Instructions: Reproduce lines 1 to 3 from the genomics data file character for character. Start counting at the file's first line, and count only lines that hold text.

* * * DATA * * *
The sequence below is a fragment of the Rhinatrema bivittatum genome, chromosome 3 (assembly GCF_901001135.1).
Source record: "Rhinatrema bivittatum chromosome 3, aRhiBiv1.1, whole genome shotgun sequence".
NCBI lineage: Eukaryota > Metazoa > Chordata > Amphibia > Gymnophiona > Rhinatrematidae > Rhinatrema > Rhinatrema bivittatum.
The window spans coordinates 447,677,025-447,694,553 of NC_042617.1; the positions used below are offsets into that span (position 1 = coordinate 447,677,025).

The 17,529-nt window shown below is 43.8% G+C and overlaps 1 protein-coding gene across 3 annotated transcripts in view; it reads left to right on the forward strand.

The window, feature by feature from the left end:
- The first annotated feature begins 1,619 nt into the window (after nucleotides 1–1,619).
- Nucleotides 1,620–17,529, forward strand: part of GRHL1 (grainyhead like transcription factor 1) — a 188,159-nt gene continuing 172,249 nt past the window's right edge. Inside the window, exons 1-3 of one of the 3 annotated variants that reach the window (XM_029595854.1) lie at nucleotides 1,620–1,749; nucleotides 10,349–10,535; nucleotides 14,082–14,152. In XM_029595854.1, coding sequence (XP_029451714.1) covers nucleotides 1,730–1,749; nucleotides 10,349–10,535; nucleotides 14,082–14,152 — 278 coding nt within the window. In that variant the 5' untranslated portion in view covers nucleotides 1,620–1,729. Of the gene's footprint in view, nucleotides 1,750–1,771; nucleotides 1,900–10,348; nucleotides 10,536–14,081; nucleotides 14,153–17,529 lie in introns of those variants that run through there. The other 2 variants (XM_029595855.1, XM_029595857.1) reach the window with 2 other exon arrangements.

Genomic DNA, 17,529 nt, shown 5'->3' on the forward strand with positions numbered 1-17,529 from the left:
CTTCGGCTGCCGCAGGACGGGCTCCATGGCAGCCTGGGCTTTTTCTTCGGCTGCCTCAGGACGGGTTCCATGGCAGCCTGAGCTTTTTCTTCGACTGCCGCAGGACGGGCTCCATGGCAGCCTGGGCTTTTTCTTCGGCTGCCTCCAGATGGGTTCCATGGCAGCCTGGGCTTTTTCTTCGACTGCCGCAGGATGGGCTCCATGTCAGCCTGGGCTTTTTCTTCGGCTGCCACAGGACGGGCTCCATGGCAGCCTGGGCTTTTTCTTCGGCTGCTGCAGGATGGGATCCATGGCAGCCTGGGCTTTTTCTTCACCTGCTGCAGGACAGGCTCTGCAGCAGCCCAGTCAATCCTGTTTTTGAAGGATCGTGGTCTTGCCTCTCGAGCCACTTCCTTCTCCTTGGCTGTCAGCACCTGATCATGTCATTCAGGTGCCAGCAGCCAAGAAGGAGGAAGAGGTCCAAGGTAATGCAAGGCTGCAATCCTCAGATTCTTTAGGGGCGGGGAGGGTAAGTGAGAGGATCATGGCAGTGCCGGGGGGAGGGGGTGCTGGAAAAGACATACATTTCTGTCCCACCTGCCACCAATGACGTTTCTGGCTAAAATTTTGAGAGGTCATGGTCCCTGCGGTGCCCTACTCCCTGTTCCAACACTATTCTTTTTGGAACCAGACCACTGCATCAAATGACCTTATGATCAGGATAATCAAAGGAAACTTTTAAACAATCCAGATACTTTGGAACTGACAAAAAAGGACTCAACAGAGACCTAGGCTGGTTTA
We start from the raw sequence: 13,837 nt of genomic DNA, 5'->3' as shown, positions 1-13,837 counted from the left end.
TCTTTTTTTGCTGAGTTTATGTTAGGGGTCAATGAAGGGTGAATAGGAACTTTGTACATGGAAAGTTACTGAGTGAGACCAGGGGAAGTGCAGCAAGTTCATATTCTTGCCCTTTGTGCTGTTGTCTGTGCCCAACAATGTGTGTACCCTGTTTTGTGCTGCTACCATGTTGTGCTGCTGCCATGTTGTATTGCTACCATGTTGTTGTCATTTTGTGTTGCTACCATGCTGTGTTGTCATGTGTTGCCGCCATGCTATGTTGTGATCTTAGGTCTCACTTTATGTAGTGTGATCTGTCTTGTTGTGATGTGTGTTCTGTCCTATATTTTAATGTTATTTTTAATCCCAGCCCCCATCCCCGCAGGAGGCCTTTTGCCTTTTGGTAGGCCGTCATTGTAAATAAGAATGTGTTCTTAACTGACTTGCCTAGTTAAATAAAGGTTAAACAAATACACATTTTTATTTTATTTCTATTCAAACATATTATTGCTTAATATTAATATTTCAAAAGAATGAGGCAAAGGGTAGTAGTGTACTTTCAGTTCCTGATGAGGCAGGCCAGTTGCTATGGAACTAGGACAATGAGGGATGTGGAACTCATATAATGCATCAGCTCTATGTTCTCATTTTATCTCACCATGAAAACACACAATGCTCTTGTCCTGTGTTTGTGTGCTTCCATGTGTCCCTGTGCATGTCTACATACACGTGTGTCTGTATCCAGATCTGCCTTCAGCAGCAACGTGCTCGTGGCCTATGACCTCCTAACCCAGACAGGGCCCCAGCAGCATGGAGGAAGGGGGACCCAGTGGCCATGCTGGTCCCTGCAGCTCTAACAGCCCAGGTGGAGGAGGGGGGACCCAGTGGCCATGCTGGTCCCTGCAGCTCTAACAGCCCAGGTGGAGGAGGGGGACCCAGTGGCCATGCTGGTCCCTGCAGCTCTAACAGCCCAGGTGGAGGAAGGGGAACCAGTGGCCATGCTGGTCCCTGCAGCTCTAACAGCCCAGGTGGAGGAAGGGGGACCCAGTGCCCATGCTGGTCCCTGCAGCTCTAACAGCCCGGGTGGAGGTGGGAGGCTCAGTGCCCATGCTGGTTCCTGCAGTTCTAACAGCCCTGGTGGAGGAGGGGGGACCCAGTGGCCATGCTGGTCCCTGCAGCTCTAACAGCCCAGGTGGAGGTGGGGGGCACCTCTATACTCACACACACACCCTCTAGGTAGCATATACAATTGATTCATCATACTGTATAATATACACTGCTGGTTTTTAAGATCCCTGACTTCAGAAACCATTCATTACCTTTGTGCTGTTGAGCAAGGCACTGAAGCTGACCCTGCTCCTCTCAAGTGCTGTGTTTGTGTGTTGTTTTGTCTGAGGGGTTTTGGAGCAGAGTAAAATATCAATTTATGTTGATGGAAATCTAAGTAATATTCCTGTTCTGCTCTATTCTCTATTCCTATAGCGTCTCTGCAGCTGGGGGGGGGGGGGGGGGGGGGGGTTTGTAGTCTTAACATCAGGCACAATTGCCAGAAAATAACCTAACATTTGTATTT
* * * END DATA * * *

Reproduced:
The sequence below is a fragment of the Rhinatrema bivittatum genome, chromosome 3 (assembly GCF_901001135.1).
Source record: "Rhinatrema bivittatum chromosome 3, aRhiBiv1.1, whole genome shotgun sequence".
NCBI lineage: Eukaryota > Metazoa > Chordata > Amphibia > Gymnophiona > Rhinatrematidae > Rhinatrema > Rhinatrema bivittatum.